Research In Brief
This article was originally published in The Gray Sheet
Executive SummaryXience v. Cypher "The unrestricted use of everolimus-eluting stents appears to be associated with improved clinical long-term outcome compared with sirolimus-eluting stents," Swiss researchers concluded from data presented Aug. 30 at the European Society of Cardiology annual conference in Stockholm. Using propensity score matching, the study retrospectively compared clinical outcomes from 1,342 pairs of patients treated with Abbott's Xience or Johnson & Johnson's Cypher. The composite endpoint of death, myocardial infarction and target vessel revascularization occurred in 14.9% of Xience patients and 18% of Cypher patients after up to three years of follow-up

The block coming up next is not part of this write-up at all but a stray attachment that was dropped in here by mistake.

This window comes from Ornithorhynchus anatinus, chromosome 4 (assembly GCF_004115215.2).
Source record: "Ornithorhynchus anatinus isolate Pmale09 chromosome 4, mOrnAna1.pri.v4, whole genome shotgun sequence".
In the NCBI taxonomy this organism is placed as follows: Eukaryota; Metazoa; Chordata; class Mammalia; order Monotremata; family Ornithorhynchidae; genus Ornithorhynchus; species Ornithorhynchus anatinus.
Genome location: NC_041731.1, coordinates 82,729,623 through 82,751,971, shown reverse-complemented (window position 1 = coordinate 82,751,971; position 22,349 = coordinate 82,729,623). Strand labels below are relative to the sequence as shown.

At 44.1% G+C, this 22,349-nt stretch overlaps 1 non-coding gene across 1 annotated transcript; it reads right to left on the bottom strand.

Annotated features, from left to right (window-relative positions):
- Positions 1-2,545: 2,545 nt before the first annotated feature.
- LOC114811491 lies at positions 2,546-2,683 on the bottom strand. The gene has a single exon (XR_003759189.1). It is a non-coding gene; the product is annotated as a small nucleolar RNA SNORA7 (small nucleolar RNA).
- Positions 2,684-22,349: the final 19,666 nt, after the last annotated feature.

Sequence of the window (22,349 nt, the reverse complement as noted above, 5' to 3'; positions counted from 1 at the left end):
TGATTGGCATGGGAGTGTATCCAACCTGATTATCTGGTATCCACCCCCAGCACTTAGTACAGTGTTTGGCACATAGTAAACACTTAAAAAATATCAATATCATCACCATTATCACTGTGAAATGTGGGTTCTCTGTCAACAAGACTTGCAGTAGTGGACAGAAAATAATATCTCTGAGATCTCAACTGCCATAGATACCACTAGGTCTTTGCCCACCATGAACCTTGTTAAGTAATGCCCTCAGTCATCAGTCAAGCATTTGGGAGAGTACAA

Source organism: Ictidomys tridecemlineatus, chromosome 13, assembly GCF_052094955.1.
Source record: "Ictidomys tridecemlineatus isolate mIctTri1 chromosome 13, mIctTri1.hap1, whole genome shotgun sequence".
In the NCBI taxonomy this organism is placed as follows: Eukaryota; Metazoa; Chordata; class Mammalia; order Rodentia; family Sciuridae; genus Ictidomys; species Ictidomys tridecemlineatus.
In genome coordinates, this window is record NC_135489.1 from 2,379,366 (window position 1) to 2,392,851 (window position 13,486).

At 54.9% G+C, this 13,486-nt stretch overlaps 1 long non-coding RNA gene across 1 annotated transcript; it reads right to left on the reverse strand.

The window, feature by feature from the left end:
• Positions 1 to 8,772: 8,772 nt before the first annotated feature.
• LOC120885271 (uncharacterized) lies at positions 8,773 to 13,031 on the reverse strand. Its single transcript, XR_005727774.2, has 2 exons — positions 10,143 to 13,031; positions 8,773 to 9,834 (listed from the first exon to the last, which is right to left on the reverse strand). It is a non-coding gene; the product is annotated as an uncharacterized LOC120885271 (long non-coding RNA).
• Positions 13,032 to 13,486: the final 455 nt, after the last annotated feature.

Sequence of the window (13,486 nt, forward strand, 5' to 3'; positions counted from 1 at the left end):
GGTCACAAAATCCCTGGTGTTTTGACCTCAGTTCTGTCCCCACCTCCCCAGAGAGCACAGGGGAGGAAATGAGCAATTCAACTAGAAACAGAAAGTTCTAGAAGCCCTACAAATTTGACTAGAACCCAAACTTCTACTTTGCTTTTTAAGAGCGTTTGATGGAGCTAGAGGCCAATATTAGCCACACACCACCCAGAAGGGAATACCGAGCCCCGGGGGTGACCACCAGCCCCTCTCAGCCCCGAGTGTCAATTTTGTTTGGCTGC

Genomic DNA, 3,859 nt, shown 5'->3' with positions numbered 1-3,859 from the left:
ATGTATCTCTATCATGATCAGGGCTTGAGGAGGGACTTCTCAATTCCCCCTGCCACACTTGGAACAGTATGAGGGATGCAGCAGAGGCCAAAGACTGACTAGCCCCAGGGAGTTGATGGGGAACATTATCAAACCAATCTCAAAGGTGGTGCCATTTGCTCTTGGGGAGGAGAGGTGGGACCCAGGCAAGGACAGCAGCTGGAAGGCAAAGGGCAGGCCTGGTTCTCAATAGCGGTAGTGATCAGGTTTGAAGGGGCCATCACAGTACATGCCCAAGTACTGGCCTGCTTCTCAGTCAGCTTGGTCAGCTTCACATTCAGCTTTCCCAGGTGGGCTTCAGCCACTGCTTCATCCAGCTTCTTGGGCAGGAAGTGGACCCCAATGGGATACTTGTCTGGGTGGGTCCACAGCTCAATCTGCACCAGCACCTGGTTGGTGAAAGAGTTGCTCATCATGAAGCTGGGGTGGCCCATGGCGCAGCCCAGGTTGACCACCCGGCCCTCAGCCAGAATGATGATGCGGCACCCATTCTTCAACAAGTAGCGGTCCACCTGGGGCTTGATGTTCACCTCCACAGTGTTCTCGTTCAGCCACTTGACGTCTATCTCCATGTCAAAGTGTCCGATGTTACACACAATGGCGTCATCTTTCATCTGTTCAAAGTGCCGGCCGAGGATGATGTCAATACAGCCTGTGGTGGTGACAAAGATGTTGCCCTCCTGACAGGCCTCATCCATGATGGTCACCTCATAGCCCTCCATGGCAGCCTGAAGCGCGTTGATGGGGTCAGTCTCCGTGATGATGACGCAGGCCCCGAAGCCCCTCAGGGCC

You may also be interested in...
ConMed Corp. is company of two halves ̶ general surgery and orthopedics – and is readying itself for a renewed assault on these two markets on the back of a technology pipeline, targeted acquisitions and a new growth-winning culture, says CFO Todd Garner.
Drug pricing and access issues expose the pharmaceutical sector especially acutely to calls for companies to meet ethical and social goals, alongside commercial ones. Digital is up-ending pharma’s processes, its workplaces and its consumers. R&D productivity is spluttering. Amid this turmoil, CEOs highlight company culture – the way an organization behaves – as a crucial ingredient for success. But what is a “right” culture? Organizational culture is neither static nor singular. It is continuously influenced by acquisitions, markets, new technologies and new generations. And pharma’s history suggests that culture change cannot happen without sufficient people change.